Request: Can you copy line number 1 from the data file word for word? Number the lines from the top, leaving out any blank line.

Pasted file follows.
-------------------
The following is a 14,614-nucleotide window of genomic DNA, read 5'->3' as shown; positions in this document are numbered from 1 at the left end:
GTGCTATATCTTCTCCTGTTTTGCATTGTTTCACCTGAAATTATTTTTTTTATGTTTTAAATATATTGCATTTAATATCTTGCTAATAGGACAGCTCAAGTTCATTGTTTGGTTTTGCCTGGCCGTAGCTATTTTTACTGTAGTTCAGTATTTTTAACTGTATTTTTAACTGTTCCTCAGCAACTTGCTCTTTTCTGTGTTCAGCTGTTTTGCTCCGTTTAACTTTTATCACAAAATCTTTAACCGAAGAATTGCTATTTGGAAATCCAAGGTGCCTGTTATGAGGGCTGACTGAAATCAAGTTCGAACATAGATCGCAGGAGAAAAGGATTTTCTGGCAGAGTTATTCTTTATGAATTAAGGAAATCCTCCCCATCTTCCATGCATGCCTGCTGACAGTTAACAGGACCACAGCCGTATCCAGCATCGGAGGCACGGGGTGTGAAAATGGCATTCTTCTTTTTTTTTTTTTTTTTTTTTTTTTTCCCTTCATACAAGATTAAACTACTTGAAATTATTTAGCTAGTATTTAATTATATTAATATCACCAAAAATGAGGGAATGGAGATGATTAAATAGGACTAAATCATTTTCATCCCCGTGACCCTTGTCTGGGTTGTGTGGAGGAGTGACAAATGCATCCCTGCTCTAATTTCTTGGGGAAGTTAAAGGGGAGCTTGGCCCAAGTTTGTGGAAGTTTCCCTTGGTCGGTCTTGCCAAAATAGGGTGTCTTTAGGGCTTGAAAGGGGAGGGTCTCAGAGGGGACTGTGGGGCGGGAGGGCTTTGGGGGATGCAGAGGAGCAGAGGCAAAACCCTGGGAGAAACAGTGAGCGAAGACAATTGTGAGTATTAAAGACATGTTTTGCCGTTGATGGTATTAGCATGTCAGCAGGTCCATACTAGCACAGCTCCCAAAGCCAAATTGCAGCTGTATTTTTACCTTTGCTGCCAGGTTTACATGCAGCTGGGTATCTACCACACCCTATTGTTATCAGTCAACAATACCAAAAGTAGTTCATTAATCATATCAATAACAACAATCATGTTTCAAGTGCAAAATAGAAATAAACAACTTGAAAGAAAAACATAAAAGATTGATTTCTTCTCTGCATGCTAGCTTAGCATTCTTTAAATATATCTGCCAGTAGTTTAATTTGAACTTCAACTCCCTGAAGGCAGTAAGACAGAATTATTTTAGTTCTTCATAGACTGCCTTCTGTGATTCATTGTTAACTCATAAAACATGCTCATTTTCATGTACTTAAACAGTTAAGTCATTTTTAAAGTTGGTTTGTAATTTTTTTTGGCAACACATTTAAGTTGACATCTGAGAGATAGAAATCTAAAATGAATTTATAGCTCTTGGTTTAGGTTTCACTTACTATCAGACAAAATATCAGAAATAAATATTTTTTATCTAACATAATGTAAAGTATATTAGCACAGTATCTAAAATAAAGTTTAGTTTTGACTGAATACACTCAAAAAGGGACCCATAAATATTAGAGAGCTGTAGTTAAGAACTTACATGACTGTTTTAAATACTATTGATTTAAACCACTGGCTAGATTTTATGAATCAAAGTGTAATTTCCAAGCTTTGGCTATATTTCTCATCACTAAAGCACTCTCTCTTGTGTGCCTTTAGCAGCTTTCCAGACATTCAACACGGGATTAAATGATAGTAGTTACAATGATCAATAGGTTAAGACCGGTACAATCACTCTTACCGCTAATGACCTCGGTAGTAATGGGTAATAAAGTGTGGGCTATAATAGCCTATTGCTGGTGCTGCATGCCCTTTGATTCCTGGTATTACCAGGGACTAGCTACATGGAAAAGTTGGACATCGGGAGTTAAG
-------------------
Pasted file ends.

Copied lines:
The following is a 14,614-nucleotide window of genomic DNA, read 5'->3' as shown; positions in this document are numbered from 1 at the left end: